“More and more, the future French economic policy will look like that of the previous conservative majority,” said Dominique Barbet, market economist at BNP Paribas.
 
France's hard left accused him of a sell-out. “This is a real social irresponsibility pact,” said the Communist party's National Secretary Pierre Laurent, complaining of an attack on the French social model.
 
Defense of Europe
 
Hollande, who defied street protests to legalize gay marriage last year, signaled he was ready for a new controversy by announcing plans for a law allowing terminally ill patients to end their lives under strict controls.
 
Hollande defended the European Union ahead of European Parliament elections in May and said he would not let Eurosceptics who want to pull France out of the euro prevail.
 
A recent poll suggested the anti-EU far-right National Front could come first in the European election in France, often used to register a protest vote, ahead of both the mainstream conservative opposition and the Socialists.
 
His proposal for a Franco-German joint energy company caused some surprise in Berlin, but officials said the two countries' environment ministers had been working on a detailed joint energy transition plan last year, until the French minister was sacked for criticizing budget cuts.
 
Previous French announcements of joint industrial projects with Germany have often come to nothing or little, partly because private German industrialists are reluctant to work with state-influenced French companies.
 
Half a dozen journalists tried during the event to follow up with questions on Hollande's personal life, but to no avail.
 
A similar event staged by predecessor Nicolas Sarkozy after his 2007 divorce was dominated by curiosity over his romance with singer Carla Bruni, whom he subsequently wed. When Sarkozy played up the relationship, opinion polls suggested voters disapproved of the flaunting of his personal life.
 
Conservative former premier Alain Juppe jokingly entered the debate over whether Trierweiler remained France's unofficial First Lady.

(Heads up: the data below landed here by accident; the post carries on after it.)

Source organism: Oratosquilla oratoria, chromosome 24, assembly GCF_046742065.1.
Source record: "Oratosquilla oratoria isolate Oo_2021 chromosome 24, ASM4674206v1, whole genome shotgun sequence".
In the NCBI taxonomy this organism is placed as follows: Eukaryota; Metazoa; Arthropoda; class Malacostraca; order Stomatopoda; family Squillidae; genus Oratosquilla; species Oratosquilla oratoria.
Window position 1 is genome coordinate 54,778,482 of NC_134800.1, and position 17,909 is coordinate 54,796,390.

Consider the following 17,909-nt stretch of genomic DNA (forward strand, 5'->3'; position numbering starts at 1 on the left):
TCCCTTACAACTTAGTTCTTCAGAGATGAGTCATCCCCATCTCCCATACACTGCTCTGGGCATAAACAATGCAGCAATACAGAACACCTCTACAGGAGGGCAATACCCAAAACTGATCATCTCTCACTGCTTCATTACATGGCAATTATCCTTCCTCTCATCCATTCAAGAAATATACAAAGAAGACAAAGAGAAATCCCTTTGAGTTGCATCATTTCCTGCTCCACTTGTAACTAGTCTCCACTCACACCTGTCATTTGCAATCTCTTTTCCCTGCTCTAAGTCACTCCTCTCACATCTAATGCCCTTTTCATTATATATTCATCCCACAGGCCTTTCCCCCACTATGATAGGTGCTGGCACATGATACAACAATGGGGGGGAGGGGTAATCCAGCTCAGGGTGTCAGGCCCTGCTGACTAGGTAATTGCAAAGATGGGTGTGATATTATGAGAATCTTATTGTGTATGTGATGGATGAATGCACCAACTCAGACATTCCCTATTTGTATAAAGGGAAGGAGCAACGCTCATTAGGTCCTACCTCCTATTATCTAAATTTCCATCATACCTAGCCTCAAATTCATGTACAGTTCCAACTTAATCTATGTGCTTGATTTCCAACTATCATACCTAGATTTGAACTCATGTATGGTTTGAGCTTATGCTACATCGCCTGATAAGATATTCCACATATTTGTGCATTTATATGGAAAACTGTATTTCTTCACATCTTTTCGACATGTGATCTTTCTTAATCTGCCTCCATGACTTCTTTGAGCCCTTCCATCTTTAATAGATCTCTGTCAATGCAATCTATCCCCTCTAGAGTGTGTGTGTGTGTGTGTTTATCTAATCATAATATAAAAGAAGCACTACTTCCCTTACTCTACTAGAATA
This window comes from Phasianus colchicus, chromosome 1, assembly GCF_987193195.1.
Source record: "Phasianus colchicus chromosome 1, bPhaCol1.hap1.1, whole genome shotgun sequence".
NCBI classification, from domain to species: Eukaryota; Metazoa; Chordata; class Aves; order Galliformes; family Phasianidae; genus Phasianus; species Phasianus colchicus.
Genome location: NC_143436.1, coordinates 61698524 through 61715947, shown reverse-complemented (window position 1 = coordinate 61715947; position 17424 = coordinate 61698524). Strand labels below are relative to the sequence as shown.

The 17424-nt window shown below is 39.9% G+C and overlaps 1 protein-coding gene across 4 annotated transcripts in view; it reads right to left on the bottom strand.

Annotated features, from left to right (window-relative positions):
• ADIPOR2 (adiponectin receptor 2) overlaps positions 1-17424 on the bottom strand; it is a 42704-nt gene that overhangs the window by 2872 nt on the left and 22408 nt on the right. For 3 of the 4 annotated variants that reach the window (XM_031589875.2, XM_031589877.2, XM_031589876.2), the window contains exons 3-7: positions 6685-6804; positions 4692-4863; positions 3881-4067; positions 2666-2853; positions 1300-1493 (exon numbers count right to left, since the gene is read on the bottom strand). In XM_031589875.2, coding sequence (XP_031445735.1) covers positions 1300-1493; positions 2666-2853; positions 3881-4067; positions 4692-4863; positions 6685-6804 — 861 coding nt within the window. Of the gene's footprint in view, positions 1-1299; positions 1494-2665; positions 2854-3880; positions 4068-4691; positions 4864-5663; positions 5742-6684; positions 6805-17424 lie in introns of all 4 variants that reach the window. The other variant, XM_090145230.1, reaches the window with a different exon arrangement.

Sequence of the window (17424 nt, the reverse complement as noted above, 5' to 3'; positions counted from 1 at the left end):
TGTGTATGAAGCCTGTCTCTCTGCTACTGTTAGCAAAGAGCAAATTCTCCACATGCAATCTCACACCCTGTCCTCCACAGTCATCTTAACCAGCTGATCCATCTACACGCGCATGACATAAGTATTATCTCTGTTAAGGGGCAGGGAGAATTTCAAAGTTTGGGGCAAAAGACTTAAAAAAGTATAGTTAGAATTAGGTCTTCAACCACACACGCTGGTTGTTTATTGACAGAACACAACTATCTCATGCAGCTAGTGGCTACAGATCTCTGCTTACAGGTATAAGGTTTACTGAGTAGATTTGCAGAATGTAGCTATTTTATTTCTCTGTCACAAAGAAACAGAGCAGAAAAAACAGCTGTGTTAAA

“In France we have a status for everything — perhaps now we'll also have one for the Second Lady.”

You May Like

Photogallery Pistorius Sentenced, Taken to Prison

Pistorius, convicted of culpable homicide in shooting death of girlfriend Reeva Steenkamp, will likely serve about 10 months of five-year sentence, before completing it under house arrest More

UN to Aid Central Africa in Polio Vaccinations

Synchronized vaccinations will be conducted after Cameroon reports a fifth case of the wild polio virus in its territory More

WHO: Ebola Vaccine May Be in Use by Jan.

WHO assistant director Dr. Marie Paule Kieny says clinical trials of Ebola vaccines are underway or planned in Europe, US and Africa More

This forum has been closed.
Comments
     
There are no comments in this forum. Be first and add one

Featured Videos

Your JavaScript is turned off or you have an old version of Adobe's Flash Player. Get the latest Flash player.
After Decades of Pressure, Luxembourg Drops Bank Secrecy Rulesi
X
October 21, 2014 12:20 AM
European Union finance ministers have reached a breakthrough agreement that will make it more difficult for tax cheats to hide their money. The new legislation, which had been blocked for years by countries with a reputation as tax havens, was approved last week after Luxembourg and Austria agreed to lift their vetoes. But as Mil Arcega reports, it doesn’t mean tax cheats have run out of places to keep their money hidden.
Video

Video After Decades of Pressure, Luxembourg Drops Bank Secrecy Rules

European Union finance ministers have reached a breakthrough agreement that will make it more difficult for tax cheats to hide their money. The new legislation, which had been blocked for years by countries with a reputation as tax havens, was approved last week after Luxembourg and Austria agreed to lift their vetoes. But as Mil Arcega reports, it doesn’t mean tax cheats have run out of places to keep their money hidden.
Video

Video Kobani Refugees Welcome, Turkey Criticizes, US Airdrop

Residents of Kobani in northern Syria have welcomed the airdrop of weapons, ammunition and medicine to Kurdish militia who are resisting the seizure of their city by Islamic State militants. The Turkish government, however, has criticized the operation. VOA’s Scott Bobb reports from southeastern Turkey, across the border from Kobani.